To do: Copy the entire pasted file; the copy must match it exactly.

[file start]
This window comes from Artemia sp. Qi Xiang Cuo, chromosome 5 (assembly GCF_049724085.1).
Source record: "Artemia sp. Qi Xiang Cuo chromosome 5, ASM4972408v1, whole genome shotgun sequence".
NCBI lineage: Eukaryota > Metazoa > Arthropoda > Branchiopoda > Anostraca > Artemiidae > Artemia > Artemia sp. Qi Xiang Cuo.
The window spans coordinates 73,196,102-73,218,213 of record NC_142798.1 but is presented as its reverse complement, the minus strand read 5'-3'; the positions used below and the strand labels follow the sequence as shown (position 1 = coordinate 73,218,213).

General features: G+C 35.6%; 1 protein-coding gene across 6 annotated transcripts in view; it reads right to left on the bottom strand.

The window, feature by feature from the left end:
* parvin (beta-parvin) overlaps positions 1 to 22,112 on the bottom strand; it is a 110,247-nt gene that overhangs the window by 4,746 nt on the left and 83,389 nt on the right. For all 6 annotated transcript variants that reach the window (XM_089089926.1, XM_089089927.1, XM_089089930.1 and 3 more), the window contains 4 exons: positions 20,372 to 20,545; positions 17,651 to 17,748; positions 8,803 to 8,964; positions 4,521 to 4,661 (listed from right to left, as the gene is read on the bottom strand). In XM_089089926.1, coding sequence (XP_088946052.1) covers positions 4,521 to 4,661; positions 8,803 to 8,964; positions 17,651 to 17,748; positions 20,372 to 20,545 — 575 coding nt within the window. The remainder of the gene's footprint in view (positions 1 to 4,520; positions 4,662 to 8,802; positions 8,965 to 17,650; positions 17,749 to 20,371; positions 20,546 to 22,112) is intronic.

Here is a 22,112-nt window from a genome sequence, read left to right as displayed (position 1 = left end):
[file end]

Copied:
This window comes from Artemia sp. Qi Xiang Cuo, chromosome 5 (assembly GCF_049724085.1).
Source record: "Artemia sp. Qi Xiang Cuo chromosome 5, ASM4972408v1, whole genome shotgun sequence".
NCBI lineage: Eukaryota > Metazoa > Arthropoda > Branchiopoda > Anostraca > Artemiidae > Artemia > Artemia sp. Qi Xiang Cuo.
The window spans coordinates 73,196,102-73,218,213 of record NC_142798.1 but is presented as its reverse complement, the minus strand read 5'-3'; the positions used below and the strand labels follow the sequence as shown (position 1 = coordinate 73,218,213).

General features: G+C 35.6%; 1 protein-coding gene across 6 annotated transcripts in view; it reads right to left on the bottom strand.

The window, feature by feature from the left end:
* parvin (beta-parvin) overlaps positions 1 to 22,112 on the bottom strand; it is a 110,247-nt gene that overhangs the window by 4,746 nt on the left and 83,389 nt on the right. For all 6 annotated transcript variants that reach the window (XM_089089926.1, XM_089089927.1, XM_089089930.1 and 3 more), the window contains 4 exons: positions 20,372 to 20,545; positions 17,651 to 17,748; positions 8,803 to 8,964; positions 4,521 to 4,661 (listed from right to left, as the gene is read on the bottom strand). In XM_089089926.1, coding sequence (XP_088946052.1) covers positions 4,521 to 4,661; positions 8,803 to 8,964; positions 17,651 to 17,748; positions 20,372 to 20,545 — 575 coding nt within the window. The remainder of the gene's footprint in view (positions 1 to 4,520; positions 4,662 to 8,802; positions 8,965 to 17,650; positions 17,749 to 20,371; positions 20,546 to 22,112) is intronic.

Here is a 22,112-nt window from a genome sequence, read left to right as displayed (position 1 = left end):